Options for using speakers from old pro-logic hi-fi with PC

I've just upgraded my main sound system, which leaves me with an old JVC all in one system which I'd like to (partially re-use) as speakers for my PC.

The system in question is a MX-J75R (User manual)

This system has seen better days (the tape decks haven't worked for many years and the CD changer also stopped working a couple of years ago). The amplifier and speakers however are in perfect working order. So, no longer ideal as a main system, but definitely a potential upgrade for my computer's audio.

The front (bookcase size) speakers I definitely want to keep. While the styling has dated badly and an audiophile probably wouldn't have them in the house they're actually quite decent and definitely more than adequate for the job:

  • 6 Ohms. Max 120 watts


The rear and centre speakers (smaller satellite sized units) are less impressive. While not really good enough for movies they should however be enough for with the computer (I just want to know when a zombie is behind me, not top notch audio quality from these):

  • Centre: 8 Ohms. Max 30 watts.
  • Rear: 16 Ohms. Max 30 watts.



My actual question is how best to connect these speakers to the computer. Obviously the lowest cost (free) option is to use the JVC hi-fi to drive them. However although this is a five speaker system it is only Dolby Pro Logic, not 5.1 - so in reality the sound effects aren't that great, if they work at all.

Next option is to get a cheap 5.1 amp/receiver from ebay and use this to drive the speakers. However I'm not sure if connecting speakers with massively different impedances and power handling capabilities to the same amp is a feasible option??

Final option is are the centre/rear speakers small enough that the PC could drive them directly without an amp involved? (Fronts only connected to the JVC unit in this case).


Any input on the feasibility of these options would be appreciated.
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  1. I would go with a used 5.1 receiver. Since your speakers come from a mini system which has pretty low powered low quality amps (regardless of the specs) any receiver should be fine. When you set up the receiver you balance the levels of the speakers so that they play at the correct relative volume to each other. Some receivers have a mic to do this automatically but this would be a newer model.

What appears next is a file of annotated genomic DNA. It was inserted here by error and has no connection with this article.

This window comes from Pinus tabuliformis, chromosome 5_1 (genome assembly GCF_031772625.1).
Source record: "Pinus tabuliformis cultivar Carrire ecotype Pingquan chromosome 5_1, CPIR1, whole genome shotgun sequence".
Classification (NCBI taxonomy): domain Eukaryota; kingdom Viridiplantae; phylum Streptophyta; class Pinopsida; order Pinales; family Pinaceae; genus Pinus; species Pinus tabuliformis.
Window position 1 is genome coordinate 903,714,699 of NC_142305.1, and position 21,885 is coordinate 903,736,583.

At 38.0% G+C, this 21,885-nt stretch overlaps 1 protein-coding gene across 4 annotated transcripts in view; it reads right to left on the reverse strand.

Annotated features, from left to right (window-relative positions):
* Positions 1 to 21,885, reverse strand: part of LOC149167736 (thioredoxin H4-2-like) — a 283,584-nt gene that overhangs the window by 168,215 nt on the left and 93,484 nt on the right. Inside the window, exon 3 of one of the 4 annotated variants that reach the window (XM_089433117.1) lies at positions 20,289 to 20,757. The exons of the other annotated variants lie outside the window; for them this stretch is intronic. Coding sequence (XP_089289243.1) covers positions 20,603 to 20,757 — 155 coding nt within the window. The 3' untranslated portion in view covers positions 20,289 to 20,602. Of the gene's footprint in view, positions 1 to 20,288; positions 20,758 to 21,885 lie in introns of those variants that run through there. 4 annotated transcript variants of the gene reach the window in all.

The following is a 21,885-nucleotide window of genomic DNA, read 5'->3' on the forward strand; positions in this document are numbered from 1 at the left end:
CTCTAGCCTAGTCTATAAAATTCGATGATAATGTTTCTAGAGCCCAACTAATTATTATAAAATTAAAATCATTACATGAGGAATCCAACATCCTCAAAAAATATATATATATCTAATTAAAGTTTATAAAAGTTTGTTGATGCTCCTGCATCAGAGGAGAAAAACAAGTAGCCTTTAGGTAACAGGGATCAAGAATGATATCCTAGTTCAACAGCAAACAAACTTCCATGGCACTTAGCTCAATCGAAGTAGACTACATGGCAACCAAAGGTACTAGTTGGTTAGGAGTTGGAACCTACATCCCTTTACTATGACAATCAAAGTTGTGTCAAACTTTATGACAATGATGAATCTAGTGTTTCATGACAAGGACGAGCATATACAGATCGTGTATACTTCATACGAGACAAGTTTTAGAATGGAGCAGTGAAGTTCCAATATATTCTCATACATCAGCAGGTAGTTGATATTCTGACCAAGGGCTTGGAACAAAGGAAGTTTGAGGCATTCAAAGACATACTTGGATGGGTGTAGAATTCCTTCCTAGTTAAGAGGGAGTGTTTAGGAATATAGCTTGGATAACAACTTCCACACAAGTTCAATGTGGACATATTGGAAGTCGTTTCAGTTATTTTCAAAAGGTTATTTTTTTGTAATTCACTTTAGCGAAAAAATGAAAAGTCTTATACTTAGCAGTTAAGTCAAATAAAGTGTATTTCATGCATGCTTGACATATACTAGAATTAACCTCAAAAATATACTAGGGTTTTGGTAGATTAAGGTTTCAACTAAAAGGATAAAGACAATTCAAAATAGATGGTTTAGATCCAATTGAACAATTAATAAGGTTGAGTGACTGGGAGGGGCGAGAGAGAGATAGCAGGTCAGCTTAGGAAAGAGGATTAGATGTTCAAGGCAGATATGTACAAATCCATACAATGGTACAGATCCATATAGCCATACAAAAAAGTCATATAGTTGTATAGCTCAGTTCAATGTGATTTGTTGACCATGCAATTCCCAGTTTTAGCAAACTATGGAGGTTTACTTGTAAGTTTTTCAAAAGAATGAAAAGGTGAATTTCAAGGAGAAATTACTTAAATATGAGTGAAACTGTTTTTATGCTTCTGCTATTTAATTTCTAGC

Your PC will need a digital audio output for you to get digital surround sound. If it only has analog 5.1 outputs then your receiver would need a discrete 5.1 analog input.
    The PC would not power the center and rears.
  2. americanaudiophile said:
    I would go with a used 5.1 receiver. Since your speakers come from a mini system which has pretty low powered low quality amps (regardless of the specs) any receiver should be fine. When you set up the receiver you balance the levels of the speakers so that they play at the correct relative volume to each other. Some receivers have a mic to do this automatically but this would be a newer model.
    Your PC will need a digital audio output for you to get digital surround sound. If it only has analog 5.1 outputs then your receiver would need a discrete 5.1 analog input.
    The PC would not power the center and rears.



    So it seems that the mixed impedances of the speakers isn't a problem :)

    Which leaves the question of connection method. Externally I've got analog 5.1 outputs or an optical spdif (I've read elsewhere this might not actually give 5.1 with games :(). The is also another spdif (presumably non-optical?) internally. The graphics card has HDMI, but I don't know if I can get sound from there.

    Most certain seems to be an amplifier (or receiver, but I'm thinking just an amp is enough with only one source device) with discrete inputs. These don't seem too common unless they're intended for car audio use (I suppose there is nothing stopping me using one here, if I can sort out a power supply).

    Alternatively I can find out if the digital outputs are useful for games by dragging the receiver from downstairs up to the computer room (not terribly appealing when I've just got everything setup, but I guess I might have to).
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